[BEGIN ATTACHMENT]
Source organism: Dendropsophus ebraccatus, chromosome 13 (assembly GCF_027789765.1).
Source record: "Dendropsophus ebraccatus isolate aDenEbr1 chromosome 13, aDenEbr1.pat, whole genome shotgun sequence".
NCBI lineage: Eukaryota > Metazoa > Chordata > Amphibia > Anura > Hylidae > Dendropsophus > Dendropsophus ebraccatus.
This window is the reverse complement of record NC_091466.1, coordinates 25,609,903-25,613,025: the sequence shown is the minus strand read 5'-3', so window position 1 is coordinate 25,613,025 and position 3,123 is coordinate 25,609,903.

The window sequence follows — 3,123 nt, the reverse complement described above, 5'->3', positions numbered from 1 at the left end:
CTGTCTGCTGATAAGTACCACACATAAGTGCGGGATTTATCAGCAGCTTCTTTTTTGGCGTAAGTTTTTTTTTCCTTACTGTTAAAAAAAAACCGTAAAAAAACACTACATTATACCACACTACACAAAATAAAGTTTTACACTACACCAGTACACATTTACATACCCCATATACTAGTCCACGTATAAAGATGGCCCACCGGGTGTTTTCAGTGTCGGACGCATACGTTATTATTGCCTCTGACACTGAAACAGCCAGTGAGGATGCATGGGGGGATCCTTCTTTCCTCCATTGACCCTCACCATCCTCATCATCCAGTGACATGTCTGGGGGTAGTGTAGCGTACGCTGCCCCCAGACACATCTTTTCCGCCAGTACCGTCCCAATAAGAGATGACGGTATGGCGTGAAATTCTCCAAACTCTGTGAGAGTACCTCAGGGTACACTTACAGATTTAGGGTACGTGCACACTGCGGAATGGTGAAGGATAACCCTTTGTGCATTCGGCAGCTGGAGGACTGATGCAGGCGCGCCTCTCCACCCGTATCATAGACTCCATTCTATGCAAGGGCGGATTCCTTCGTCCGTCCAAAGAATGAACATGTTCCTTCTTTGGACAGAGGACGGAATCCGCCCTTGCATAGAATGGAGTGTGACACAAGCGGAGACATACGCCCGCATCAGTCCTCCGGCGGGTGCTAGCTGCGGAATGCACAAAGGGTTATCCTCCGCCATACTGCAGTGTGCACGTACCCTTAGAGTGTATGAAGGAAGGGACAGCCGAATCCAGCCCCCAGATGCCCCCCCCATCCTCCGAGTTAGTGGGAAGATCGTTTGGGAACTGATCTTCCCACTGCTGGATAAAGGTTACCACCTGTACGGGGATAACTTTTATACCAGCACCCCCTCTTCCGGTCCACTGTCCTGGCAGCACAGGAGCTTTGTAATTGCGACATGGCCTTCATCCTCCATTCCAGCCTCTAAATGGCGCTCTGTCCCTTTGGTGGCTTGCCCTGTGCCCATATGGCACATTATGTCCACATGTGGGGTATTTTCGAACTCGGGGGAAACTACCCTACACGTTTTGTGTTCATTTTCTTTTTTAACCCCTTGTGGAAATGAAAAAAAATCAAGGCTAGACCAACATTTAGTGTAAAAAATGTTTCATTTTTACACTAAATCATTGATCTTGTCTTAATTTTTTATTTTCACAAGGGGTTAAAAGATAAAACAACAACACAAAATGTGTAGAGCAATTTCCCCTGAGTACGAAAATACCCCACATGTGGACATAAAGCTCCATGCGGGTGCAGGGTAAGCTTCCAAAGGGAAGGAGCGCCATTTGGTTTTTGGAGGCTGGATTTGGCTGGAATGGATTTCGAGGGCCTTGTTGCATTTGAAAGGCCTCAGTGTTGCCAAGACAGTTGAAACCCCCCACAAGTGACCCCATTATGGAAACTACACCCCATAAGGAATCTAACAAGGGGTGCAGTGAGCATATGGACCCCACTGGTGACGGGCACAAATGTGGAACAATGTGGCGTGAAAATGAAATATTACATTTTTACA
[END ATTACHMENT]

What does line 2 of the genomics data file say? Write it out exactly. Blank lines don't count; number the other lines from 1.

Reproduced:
Source record: "Dendropsophus ebraccatus isolate aDenEbr1 chromosome 13, aDenEbr1.pat, whole genome shotgun sequence".